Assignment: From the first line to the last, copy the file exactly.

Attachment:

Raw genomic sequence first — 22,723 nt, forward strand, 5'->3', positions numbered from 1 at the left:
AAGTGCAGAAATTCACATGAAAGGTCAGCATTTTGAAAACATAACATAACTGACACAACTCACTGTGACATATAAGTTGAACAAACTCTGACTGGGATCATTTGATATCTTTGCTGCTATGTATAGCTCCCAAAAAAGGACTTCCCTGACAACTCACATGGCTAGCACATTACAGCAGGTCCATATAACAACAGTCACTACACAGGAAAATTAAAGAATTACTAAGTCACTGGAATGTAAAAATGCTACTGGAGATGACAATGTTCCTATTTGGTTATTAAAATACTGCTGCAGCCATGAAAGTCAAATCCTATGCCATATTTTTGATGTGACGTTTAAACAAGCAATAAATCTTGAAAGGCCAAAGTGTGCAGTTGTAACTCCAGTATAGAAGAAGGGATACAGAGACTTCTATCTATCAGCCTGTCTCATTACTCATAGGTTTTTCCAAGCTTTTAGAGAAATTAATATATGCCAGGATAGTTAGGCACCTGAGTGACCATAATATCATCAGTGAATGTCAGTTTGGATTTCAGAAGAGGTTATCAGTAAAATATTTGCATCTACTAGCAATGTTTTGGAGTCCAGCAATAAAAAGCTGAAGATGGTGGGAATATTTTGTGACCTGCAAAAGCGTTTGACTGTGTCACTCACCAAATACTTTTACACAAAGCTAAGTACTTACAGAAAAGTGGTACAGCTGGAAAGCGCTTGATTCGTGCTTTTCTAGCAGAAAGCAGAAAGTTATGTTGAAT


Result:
Raw genomic sequence first — 22,723 nt, forward strand, 5'->3', positions numbered from 1 at the left:
AAGTGCAGAAATTCACATGAAAGGTCAGCATTTTGAAAACATAACATAACTGACACAACTCACTGTGACATATAAGTTGAACAAACTCTGACTGGGATCATTTGATATCTTTGCTGCTATGTATAGCTCCCAAAAAAGGACTTCCCTGACAACTCACATGGCTAGCACATTACAGCAGGTCCATATAACAACAGTCACTACACAGGAAAATTAAAGAATTACTAAGTCACTGGAATGTAAAAATGCTACTGGAGATGACAATGTTCCTATTTGGTTATTAAAATACTGCTGCAGCCATGAAAGTCAAATCCTATGCCATATTTTTGATGTGACGTTTAAACAAGCAATAAATCTTGAAAGGCCAAAGTGTGCAGTTGTAACTCCAGTATAGAAGAAGGGATACAGAGACTTCTATCTATCAGCCTGTCTCATTACTCATAGGTTTTTCCAAGCTTTTAGAGAAATTAATATATGCCAGGATAGTTAGGCACCTGAGTGACCATAATATCATCAGTGAATGTCAGTTTGGATTTCAGAAGAGGTTATCAGTAAAATATTTGCATCTACTAGCAATGTTTTGGAGTCCAGCAATAAAAAGCTGAAGATGGTGGGAATATTTTGTGACCTGCAAAAGCGTTTGACTGTGTCACTCACCAAATACTTTTACACAAAGCTAAGTACTTACAGAAAAGTGGTACAGCTGGAAAGCGCTTGATTCGTGCTTTTCTAGCAGAAAGCAGAAAGTTATGTTGAAT